Improve your mental, physical health with ‘forest bathing’

Life can get a little overwhelming from time to time. UT Extension wants you to know that a simple walk in the woods can benefit both your mental and physical health.

Life can get a little overwhelming from time to time, and The University of Tennessee Institute of Agriculture Extension is promoting a natural technique to try next time you are overstimulated and need a clear mind: “Forest Bathing.”

Forest bathing, a type of nature therapy, is as simple as walking among tall trees. The mindfulness practice is inspired by the Japanese practice Shinrin-Yoku, which translates to “making contact with and taking in the atmosphere of the forest.”

Not only can forest bathing ease stress, and improve cardiovascular health, but it also encourages people to connect with the natural world around them and learn more about the forest.

“It makes that connection when you’re in the forest because being on the forest bathing walk, you’re sort of attuned to the trees around you,” said Lee Anne Faust of Sumner County, who is one of the leaders of the forest bathing program offered by the UT Extension. Faust hopes to promote better health and give people an appreciation for the beauty of the area through the program.

The Sumner County Health Department is also a partner with UT Extension for this nature bathing program in Sumner County. Health experts with the department say this mental health break provided by this therapeutic practice is helpful.

“It brings you out in nature and just makes you take a pause for a moment and just think about how nice life could be if you’re not hectic and busy,” says Charlotte Gerrard with the Sumner County Health Department.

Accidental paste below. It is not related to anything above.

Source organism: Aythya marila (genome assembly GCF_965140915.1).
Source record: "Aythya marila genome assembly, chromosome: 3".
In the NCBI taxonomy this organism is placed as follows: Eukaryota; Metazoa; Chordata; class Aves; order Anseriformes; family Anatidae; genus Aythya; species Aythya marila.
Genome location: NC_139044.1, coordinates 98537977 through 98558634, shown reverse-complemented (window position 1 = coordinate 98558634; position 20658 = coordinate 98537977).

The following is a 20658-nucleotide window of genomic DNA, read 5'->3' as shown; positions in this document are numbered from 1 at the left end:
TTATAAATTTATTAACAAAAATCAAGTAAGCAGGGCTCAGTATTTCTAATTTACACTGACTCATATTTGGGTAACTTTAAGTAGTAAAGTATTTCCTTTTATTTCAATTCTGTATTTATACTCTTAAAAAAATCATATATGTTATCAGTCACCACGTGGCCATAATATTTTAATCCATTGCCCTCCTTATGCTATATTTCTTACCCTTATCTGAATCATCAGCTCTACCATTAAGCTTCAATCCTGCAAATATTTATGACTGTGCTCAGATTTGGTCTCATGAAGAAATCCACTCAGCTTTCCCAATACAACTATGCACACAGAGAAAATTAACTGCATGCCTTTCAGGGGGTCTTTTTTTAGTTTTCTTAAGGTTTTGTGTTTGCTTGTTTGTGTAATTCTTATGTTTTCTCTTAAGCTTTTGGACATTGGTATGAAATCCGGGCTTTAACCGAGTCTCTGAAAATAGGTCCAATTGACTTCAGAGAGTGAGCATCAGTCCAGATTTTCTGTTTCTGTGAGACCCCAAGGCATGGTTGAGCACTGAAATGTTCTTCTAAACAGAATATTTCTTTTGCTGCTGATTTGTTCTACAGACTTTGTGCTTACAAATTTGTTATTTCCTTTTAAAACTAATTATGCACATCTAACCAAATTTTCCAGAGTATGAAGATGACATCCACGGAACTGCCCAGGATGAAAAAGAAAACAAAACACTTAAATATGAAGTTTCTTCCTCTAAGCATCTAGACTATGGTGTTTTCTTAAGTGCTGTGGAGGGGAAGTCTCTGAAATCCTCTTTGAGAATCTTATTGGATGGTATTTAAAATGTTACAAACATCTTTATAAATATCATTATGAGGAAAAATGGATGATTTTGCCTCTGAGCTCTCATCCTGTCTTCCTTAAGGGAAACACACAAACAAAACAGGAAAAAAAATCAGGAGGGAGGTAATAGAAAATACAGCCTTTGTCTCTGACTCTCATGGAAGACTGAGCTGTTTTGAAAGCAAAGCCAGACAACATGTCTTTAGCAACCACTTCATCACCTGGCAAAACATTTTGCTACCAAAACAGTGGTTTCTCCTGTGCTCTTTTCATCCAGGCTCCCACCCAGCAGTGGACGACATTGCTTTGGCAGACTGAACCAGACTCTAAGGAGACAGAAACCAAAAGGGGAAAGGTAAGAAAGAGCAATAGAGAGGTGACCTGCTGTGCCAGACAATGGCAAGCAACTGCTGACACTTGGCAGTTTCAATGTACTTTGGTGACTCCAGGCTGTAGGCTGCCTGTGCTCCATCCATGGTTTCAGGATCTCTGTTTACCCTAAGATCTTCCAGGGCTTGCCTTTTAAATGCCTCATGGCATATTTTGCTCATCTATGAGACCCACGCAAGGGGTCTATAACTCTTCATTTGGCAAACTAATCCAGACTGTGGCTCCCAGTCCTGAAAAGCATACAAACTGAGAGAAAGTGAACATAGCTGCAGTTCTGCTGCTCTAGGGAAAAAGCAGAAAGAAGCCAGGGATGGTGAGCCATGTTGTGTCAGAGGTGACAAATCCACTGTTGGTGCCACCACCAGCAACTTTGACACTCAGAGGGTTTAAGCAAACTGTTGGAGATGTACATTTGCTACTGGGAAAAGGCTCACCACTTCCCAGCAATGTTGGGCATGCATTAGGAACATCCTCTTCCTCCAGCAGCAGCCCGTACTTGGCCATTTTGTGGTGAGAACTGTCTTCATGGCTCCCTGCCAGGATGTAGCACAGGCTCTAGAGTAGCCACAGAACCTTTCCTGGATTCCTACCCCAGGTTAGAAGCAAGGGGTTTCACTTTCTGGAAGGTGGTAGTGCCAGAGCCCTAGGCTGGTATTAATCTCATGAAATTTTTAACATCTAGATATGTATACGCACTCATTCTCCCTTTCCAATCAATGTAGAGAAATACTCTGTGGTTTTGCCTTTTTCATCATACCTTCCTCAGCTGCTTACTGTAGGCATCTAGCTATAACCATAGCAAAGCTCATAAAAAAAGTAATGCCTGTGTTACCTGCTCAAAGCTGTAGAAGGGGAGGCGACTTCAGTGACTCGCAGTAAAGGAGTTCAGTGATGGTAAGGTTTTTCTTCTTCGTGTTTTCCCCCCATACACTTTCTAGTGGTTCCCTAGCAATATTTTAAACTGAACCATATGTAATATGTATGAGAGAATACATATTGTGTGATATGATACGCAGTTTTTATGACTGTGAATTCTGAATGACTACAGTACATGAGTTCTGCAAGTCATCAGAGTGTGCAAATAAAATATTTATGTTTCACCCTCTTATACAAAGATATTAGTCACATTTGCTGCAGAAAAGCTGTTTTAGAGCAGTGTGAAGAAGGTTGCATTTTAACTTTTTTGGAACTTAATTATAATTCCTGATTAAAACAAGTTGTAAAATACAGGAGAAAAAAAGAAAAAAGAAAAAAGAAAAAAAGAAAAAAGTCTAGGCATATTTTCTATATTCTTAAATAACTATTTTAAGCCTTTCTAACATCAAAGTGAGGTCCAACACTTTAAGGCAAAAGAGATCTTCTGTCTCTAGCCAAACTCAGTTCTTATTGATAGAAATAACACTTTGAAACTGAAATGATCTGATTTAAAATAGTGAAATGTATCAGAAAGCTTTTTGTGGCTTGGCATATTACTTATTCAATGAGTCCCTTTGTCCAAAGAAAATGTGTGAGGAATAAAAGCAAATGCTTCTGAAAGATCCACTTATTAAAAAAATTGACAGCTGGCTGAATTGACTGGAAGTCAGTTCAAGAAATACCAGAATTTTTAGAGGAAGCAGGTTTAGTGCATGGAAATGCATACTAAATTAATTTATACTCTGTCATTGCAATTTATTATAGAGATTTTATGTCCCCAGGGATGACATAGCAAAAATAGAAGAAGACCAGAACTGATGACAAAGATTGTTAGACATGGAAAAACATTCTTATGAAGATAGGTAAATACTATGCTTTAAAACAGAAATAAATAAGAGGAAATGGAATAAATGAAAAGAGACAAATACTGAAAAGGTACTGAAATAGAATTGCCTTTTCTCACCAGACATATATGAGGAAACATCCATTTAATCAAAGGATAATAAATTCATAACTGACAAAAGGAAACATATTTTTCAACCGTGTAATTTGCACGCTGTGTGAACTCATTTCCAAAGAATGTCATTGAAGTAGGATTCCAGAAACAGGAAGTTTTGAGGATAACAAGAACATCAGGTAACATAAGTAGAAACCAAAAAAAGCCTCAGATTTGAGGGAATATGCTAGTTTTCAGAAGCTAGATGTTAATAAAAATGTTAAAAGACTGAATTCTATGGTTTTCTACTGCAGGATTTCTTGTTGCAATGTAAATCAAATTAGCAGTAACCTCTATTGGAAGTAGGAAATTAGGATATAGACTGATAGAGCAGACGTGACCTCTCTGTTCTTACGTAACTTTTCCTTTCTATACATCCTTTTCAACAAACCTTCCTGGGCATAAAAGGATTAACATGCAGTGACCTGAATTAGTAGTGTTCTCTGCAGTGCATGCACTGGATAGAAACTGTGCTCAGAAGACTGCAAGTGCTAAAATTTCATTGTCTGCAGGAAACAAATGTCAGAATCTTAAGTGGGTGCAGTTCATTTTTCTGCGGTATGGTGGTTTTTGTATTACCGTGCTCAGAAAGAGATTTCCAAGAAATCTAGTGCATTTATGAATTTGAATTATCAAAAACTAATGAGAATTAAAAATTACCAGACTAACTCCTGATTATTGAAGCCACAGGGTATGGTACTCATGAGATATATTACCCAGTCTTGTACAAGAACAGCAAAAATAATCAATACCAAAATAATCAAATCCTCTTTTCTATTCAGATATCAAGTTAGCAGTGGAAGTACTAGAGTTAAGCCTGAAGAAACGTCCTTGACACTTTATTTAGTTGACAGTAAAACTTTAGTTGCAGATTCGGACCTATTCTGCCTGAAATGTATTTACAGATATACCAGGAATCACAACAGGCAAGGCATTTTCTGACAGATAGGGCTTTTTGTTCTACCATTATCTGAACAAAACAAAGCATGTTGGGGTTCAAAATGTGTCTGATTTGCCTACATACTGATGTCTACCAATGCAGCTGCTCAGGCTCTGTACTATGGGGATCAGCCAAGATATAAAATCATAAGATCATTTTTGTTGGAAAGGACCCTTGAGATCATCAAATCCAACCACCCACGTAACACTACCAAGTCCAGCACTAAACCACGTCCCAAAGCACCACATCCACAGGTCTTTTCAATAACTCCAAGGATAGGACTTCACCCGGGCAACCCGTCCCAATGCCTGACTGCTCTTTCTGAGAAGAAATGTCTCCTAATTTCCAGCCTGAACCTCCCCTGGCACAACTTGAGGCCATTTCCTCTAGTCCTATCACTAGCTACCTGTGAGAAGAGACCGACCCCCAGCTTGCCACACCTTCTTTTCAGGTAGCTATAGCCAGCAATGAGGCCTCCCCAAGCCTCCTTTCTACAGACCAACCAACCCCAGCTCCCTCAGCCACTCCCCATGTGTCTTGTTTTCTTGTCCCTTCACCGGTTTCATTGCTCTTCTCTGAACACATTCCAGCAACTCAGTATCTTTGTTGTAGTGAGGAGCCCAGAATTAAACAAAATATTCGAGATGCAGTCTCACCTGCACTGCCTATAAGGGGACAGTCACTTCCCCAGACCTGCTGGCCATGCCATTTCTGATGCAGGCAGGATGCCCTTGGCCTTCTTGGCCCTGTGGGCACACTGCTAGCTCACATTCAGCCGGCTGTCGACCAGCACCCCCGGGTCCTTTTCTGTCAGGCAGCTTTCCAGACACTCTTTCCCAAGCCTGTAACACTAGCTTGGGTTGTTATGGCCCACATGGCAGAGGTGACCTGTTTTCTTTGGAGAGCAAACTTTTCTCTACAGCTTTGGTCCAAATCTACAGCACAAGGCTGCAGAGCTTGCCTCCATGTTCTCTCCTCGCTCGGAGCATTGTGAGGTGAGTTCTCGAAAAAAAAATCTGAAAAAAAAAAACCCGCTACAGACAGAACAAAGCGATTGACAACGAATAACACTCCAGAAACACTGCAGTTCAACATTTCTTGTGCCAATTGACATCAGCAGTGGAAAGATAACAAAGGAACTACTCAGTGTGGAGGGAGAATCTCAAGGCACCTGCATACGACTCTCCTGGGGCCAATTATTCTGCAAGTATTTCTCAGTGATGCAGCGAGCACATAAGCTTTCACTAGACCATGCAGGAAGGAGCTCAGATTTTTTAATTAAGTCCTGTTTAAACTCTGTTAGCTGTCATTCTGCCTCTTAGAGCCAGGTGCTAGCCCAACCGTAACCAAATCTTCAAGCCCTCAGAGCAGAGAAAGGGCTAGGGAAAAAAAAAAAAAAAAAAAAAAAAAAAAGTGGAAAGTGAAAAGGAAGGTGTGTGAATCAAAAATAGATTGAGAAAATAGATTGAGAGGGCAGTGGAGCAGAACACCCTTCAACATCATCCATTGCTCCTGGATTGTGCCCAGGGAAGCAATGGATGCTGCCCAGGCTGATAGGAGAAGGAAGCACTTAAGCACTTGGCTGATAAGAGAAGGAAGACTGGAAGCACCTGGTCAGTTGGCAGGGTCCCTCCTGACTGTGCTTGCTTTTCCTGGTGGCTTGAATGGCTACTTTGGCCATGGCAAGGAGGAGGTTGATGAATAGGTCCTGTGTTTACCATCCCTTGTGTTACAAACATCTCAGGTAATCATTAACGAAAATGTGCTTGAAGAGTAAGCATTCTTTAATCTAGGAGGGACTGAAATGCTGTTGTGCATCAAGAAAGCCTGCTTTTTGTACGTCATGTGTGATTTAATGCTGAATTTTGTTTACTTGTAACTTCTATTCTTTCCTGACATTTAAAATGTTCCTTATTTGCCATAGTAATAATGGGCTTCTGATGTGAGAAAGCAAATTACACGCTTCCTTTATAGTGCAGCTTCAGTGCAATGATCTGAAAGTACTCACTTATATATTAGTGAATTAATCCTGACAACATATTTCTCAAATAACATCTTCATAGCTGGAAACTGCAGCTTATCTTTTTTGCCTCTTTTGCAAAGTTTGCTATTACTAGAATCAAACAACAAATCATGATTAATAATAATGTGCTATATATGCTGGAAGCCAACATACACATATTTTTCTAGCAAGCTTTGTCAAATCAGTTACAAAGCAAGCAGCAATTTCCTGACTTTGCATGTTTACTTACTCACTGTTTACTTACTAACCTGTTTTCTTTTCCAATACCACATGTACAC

UT Extension plans to offer more forest bathing sessions in the fall when the leaves change color. For updates on upcoming forest bathing events in Sumner County, click here.

Related Stories
There is nothing like breaking your own record.
The National Oceanic and Atmospheric Administration (NOAA) has significantly adjusted its spring weather outlook this year, notably removing the word ‘flood’ from its forecast.

LATEST STORIES BY THIS AUTHOR:

As hog prices face potential decline, pork producers are dealing with a surge in litter rates, complicating efforts to control production.
In February, farmers experienced a slight increase in prices, though it fell short of surpassing last year’s numbers.
According to a new USDA-ERS report, technological advancements in agriculture led to significant output increases while reducing input usage for producers.
The prospect of reintroducing grizzly bears in Washington’s North Cascades has ignited a contentious debate, pitting conservation efforts against the concerns of local farmers and ranchers.
As peach trees bloom ahead of schedule and unpredictable weather patterns loom, farmers across the nation find themselves grappling with the precarious risks posed to their fruit crops.
Louisiana’s crawfish industry is in turmoil as extreme weather conditions wreak havoc on what is leftover to harvest, threatening significant financial losses of around $140 million.